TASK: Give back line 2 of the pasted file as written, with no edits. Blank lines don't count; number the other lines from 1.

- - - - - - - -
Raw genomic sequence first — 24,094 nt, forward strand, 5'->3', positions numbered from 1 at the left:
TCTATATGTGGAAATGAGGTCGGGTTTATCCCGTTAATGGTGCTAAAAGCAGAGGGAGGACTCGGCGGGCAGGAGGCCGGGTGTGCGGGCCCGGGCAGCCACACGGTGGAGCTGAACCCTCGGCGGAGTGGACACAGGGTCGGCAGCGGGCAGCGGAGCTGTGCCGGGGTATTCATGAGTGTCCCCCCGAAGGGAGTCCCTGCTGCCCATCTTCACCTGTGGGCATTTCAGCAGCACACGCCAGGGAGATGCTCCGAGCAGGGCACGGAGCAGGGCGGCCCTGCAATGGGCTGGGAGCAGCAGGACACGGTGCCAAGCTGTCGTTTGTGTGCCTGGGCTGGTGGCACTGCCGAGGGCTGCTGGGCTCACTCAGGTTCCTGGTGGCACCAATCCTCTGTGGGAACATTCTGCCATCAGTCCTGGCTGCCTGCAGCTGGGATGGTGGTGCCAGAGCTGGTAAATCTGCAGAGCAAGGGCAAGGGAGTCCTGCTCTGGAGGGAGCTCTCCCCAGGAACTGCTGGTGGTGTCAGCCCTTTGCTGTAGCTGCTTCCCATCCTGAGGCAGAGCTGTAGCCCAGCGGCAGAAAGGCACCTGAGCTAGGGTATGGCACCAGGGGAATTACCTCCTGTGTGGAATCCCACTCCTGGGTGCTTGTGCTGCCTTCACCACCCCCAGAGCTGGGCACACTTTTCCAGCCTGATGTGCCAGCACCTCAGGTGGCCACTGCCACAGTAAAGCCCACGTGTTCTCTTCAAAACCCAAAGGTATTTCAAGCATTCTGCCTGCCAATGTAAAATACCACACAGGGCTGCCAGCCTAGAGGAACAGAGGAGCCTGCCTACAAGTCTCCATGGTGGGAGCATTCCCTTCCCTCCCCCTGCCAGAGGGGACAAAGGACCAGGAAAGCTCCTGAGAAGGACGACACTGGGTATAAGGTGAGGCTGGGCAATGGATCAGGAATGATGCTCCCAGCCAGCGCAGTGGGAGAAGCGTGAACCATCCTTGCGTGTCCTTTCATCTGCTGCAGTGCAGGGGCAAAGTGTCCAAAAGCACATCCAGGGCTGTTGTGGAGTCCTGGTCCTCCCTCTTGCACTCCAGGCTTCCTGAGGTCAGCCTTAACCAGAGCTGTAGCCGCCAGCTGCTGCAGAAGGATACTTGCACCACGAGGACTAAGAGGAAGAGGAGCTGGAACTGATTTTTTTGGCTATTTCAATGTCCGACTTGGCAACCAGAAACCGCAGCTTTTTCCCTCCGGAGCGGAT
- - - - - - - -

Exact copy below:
TCTATATGTGGAAATGAGGTCGGGTTTATCCCGTTAATGGTGCTAAAAGCAGAGGGAGGACTCGGCGGGCAGGAGGCCGGGTGTGCGGGCCCGGGCAGCCACACGGTGGAGCTGAACCCTCGGCGGAGTGGACACAGGGTCGGCAGCGGGCAGCGGAGCTGTGCCGGGGTATTCATGAGTGTCCCCCCGAAGGGAGTCCCTGCTGCCCATCTTCACCTGTGGGCATTTCAGCAGCACACGCCAGGGAGATGCTCCGAGCAGGGCACGGAGCAGGGCGGCCCTGCAATGGGCTGGGAGCAGCAGGACACGGTGCCAAGCTGTCGTTTGTGTGCCTGGGCTGGTGGCACTGCCGAGGGCTGCTGGGCTCACTCAGGTTCCTGGTGGCACCAATCCTCTGTGGGAACATTCTGCCATCAGTCCTGGCTGCCTGCAGCTGGGATGGTGGTGCCAGAGCTGGTAAATCTGCAGAGCAAGGGCAAGGGAGTCCTGCTCTGGAGGGAGCTCTCCCCAGGAACTGCTGGTGGTGTCAGCCCTTTGCTGTAGCTGCTTCCCATCCTGAGGCAGAGCTGTAGCCCAGCGGCAGAAAGGCACCTGAGCTAGGGTATGGCACCAGGGGAATTACCTCCTGTGTGGAATCCCACTCCTGGGTGCTTGTGCTGCCTTCACCACCCCCAGAGCTGGGCACACTTTTCCAGCCTGATGTGCCAGCACCTCAGGTGGCCACTGCCACAGTAAAGCCCACGTGTTCTCTTCAAAACCCAAAGGTATTTCAAGCATTCTGCCTGCCAATGTAAAATACCACACAGGGCTGCCAGCCTAGAGGAACAGAGGAGCCTGCCTACAAGTCTCCATGGTGGGAGCATTCCCTTCCCTCCCCCTGCCAGAGGGGACAAAGGACCAGGAAAGCTCCTGAGAAGGACGACACTGGGTATAAGGTGAGGCTGGGCAATGGATCAGGAATGATGCTCCCAGCCAGCGCAGTGGGAGAAGCGTGAACCATCCTTGCGTGTCCTTTCATCTGCTGCAGTGCAGGGGCAAAGTGTCCAAAAGCACATCCAGGGCTGTTGTGGAGTCCTGGTCCTCCCTCTTGCACTCCAGGCTTCCTGAGGTCAGCCTTAACCAGAGCTGTAGCCGCCAGCTGCTGCAGAAGGATACTTGCACCACGAGGACTAAGAGGAAGAGGAGCTGGAACTGATTTTTTTGGCTATTTCAATGTCCGACTTGGCAACCAGAAACCGCAGCTTTTTCCCTCCGGAGCGGAT